(CN) – KBR may avoid claims that it billed Uncle Sam for bogus services after the Supreme Court seemed unlikely Tuesday to apply the wartime suspension of the statute of limitations.
Benjamin Carter, a former employee of KBR’s reverse-osmosis water-purification unit (ROWPU) in Iraq, is the relator of the False Claims Act action against KBR and its former parent company Halliburton. KBR had been known as Kellogg Brown & Root when it was a Halliburton subsidiary.
Carter accuses the companies of having billed the U.S. government for water-purification services on military bases in Iraq that they never performed, and therefore exposing troops to contaminated water.
He says Halliburton and KBR “knowingly made, used or cause to be made or used, false records or statements to get false or fraudulent claims paid or approved by the government.”
U.S. District Judge James Cacheris dismissed Carter’s allegations in 2011 under the first-to-file rule and the statute of limitations, but the 4th Circuit reversed in 2013 based on its finding that the U.S. was “at war,” under the Wartime Suspension of Limitations Act (WSLA), when the alleged fraud occurred.
The act extends the deadlines for lawsuits when the U.S. is at war – declared or not. Normally, a qui tam suit must be filed within six years of the alleged fraud.
KBR argued before the U.S. Supreme Court today that Carter could not prosecute the case because the Wartime Suspension of Limitations Act applies exclusively to crimes, not to civil claims such as fraud.
The military contractor also said that the case should be dismissed because the government declined twice before to get involved in similar cases, which were dismissed.
“It doesn’t make a lot of sense for you to be able to just keep coming into court and filing a lawsuit telling the government, hey, you know that stuff that you already know? Let me tell it to you again,” KBR attorney John Elwood told the court.
Justice Sonia Sotomayor responded: “Well, the reality is you don’t need the qui tam unless the government doesn’t want to waste resources on something, but that doesn’t mean that they didn’t find that there might be something there.”
Elwood apologized twice during the oral argument for having a “bad memory.”
Carter’s attorney David Stone faced far more skeptical questioning. He acknowledged that the act was placed in the criminal code, but argued that it is not the only law in the criminal code that also applies to civil offenses.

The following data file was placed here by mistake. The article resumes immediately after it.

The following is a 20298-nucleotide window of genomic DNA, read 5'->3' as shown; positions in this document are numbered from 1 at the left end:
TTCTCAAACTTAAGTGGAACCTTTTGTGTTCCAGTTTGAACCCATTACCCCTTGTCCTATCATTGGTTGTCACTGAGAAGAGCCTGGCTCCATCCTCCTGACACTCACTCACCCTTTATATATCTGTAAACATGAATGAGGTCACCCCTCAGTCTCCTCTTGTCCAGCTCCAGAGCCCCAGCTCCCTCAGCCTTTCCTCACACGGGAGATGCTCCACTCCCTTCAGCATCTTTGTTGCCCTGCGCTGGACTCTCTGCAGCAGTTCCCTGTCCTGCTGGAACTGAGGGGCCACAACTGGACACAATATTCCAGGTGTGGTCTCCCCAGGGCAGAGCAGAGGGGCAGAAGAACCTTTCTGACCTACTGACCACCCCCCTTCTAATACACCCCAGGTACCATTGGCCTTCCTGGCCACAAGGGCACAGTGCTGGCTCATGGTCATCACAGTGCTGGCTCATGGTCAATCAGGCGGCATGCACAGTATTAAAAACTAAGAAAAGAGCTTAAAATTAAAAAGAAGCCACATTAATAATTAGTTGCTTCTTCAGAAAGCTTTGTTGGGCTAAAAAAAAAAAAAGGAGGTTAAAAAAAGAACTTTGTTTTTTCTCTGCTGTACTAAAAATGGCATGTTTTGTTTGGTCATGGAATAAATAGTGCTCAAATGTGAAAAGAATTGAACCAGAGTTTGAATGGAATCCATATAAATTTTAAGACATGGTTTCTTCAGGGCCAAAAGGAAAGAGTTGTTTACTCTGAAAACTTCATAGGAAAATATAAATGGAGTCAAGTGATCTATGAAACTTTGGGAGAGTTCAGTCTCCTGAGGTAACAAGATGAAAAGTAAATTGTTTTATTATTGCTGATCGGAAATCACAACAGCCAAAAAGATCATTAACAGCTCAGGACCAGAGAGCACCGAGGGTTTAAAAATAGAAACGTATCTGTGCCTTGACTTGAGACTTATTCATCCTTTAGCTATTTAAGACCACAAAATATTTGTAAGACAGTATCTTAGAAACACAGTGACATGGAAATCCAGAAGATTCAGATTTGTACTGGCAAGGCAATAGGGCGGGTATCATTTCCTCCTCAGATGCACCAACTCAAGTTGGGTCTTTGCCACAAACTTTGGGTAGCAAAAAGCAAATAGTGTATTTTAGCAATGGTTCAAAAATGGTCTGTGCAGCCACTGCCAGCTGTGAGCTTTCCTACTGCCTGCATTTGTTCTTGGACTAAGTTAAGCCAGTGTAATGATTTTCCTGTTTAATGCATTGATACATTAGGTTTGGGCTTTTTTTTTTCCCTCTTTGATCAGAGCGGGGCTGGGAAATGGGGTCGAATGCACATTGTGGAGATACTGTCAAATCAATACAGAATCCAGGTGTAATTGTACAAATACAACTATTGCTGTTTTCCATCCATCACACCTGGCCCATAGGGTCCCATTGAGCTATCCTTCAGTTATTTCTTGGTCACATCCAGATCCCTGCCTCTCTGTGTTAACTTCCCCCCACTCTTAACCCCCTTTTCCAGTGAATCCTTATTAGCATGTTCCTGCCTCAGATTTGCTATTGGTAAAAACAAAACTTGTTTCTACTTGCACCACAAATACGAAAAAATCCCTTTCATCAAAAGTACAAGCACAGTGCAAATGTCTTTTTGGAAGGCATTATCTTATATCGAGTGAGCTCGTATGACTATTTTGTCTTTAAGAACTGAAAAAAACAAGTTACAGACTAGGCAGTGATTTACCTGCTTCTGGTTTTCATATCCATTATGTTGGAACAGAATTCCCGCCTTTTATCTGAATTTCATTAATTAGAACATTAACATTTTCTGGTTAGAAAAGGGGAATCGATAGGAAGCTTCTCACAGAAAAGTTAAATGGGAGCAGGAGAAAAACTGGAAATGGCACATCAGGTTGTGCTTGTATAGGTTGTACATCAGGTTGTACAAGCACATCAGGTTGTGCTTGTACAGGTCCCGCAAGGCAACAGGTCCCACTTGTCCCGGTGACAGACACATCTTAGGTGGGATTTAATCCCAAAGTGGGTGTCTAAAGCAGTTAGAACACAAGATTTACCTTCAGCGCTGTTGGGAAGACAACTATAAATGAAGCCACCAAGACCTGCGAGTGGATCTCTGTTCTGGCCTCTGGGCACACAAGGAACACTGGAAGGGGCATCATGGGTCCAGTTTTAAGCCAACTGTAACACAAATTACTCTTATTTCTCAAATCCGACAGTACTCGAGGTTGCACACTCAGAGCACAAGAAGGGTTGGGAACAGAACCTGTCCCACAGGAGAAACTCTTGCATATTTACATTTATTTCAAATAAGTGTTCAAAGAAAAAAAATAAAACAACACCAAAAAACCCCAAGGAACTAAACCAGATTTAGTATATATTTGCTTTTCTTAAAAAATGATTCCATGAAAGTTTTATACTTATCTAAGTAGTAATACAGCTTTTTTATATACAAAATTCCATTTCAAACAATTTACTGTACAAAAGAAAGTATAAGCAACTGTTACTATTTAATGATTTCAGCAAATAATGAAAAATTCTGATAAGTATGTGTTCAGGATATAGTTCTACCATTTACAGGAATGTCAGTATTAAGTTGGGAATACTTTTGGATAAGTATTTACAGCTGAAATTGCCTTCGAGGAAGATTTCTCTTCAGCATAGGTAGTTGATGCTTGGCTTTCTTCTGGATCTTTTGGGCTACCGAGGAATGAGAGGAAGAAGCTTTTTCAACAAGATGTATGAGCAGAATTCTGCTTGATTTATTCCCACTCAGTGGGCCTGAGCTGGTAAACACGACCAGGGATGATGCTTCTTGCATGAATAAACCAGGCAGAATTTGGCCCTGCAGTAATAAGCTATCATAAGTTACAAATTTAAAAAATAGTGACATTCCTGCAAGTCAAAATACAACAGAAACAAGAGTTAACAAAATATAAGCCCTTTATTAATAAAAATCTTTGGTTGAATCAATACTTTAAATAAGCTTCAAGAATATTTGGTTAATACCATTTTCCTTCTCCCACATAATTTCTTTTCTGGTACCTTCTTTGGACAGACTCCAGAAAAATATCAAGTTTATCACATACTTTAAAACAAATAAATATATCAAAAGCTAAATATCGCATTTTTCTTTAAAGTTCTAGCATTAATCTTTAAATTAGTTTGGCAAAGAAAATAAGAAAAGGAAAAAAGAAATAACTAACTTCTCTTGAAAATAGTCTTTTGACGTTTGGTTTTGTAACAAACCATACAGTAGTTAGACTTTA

Stone relied in large part on historical evidence to support his argument.
“Historically, you have to look at when the statute was being passed,” Stone said. “In 1942, they were concerned about – they were in the middle of a war that was consuming the entire nation.”
“The 1944 Congress said in a report that this will allow – because the bulk of the offenses under this act will not be cognizable and investigated until after the war – this will allow for that for the litigation to occur,” Stone continued. “So they used the term ‘litigation,’ again, suggesting that’s not a term you normally use when you’re talking about crimes. They used that term.”
Justice Samuel Alito interrupted him: “Is that your – that’s your best evidence, that there was a reference to litigation?”
Justice Antony Scalia joined in, “Where – where did that appear?”
Stone replied that it appeared in a Senate report, and Scalia said, “OK. That’s all I needed to know,” to laughter in the court.
The government’s attorney Malcolm Stewart joined with Carter in arguing that the Limitations Act also applies to civil offenses, not just crimes, ever since Congress removed the phrase “now indictable” from the statute.
“Well, whoa, whoa,” Scalia interrupted. The justice agreed that “offense” could apply to either a civil or criminal matter.
“But what that language did in the original statute was to make it clear that the word ‘offense’ in this statute was being used in a criminal sense,” Scalia said. “And I don’t think that that implication is eliminated by simply taking out the taking out the ‘now indictable’ language, which could have been eliminated for a very different reason; and that is, to show that it – it operates prospectively.”
Stewart said the government agrees with KBR that if a qui tam action is dismissed on the merits, the government is barred from later bringing a different action on the same claim.
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